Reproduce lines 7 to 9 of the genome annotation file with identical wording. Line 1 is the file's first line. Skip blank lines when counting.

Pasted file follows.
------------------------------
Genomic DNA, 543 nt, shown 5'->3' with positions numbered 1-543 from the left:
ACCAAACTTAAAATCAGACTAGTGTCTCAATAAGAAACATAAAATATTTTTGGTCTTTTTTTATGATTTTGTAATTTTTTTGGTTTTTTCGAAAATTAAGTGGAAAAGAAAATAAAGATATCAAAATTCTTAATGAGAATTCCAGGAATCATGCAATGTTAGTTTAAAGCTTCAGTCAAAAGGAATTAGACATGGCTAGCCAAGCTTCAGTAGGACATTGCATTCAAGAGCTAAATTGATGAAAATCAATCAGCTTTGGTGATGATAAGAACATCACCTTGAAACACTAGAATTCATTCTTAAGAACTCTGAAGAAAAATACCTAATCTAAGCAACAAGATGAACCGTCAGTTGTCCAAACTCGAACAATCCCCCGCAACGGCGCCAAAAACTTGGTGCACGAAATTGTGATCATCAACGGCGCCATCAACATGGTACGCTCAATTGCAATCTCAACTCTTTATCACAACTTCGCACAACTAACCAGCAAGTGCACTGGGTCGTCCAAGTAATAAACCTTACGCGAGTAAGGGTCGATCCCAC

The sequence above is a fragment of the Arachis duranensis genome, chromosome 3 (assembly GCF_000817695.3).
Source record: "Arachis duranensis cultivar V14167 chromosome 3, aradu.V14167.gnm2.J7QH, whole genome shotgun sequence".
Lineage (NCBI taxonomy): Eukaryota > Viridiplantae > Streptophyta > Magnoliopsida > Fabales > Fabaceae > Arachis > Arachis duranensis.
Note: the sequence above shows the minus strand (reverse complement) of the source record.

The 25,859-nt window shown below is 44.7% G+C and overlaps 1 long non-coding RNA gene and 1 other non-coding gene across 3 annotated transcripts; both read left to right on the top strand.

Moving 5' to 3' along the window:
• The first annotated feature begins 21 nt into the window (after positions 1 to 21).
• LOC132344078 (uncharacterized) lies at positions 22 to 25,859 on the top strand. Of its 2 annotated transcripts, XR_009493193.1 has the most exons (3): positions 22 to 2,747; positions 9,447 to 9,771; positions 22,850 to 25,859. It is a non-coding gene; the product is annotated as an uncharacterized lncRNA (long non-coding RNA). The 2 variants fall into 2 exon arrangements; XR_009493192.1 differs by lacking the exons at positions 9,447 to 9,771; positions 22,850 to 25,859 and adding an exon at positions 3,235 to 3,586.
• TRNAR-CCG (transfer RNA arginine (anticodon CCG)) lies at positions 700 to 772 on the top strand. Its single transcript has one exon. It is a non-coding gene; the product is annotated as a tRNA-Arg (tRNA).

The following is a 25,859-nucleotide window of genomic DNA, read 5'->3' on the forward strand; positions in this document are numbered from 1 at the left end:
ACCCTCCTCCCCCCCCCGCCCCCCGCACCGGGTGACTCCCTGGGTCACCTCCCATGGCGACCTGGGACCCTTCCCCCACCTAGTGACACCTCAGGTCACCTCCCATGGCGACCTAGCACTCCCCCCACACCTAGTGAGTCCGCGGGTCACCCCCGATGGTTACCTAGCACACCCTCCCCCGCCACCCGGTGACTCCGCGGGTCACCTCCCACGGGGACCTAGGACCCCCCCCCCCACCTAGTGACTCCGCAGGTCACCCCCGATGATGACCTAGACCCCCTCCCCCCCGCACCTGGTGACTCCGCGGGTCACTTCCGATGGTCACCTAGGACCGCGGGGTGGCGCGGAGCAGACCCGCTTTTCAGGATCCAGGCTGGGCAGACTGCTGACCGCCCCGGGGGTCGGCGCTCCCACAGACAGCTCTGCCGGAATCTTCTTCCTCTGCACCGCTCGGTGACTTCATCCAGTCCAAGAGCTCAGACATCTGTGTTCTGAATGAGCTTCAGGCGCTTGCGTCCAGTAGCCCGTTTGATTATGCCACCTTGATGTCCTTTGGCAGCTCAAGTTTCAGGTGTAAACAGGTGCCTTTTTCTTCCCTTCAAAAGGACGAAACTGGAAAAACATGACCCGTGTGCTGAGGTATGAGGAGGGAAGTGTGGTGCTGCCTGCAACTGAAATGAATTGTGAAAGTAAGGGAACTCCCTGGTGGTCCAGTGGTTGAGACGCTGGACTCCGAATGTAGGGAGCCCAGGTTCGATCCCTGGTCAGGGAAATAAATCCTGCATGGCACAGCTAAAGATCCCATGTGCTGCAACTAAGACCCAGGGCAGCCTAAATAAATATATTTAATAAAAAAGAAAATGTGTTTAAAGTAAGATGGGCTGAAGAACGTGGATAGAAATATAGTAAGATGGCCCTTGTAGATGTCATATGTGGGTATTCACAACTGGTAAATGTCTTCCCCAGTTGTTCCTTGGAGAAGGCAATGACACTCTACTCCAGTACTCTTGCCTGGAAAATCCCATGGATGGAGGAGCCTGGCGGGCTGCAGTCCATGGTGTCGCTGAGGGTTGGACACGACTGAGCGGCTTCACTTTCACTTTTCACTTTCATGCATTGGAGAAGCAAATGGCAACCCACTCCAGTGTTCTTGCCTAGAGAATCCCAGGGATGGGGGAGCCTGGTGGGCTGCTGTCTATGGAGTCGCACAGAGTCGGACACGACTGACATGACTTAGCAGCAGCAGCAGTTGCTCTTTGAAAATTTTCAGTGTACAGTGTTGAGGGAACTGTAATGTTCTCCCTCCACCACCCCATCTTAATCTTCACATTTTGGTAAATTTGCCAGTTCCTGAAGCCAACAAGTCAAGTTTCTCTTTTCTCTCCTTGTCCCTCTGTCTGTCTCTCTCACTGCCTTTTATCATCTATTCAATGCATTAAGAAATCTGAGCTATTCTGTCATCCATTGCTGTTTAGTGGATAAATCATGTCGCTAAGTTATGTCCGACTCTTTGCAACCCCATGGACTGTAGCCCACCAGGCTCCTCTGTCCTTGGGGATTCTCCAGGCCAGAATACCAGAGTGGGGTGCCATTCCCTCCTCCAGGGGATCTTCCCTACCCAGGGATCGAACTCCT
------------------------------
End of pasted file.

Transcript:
The 25,859-nt window shown below is 44.7% G+C and overlaps 1 long non-coding RNA gene and 1 other non-coding gene across 3 annotated transcripts; both read left to right on the top strand.

Moving 5' to 3' along the window:
• The first annotated feature begins 21 nt into the window (after positions 1 to 21).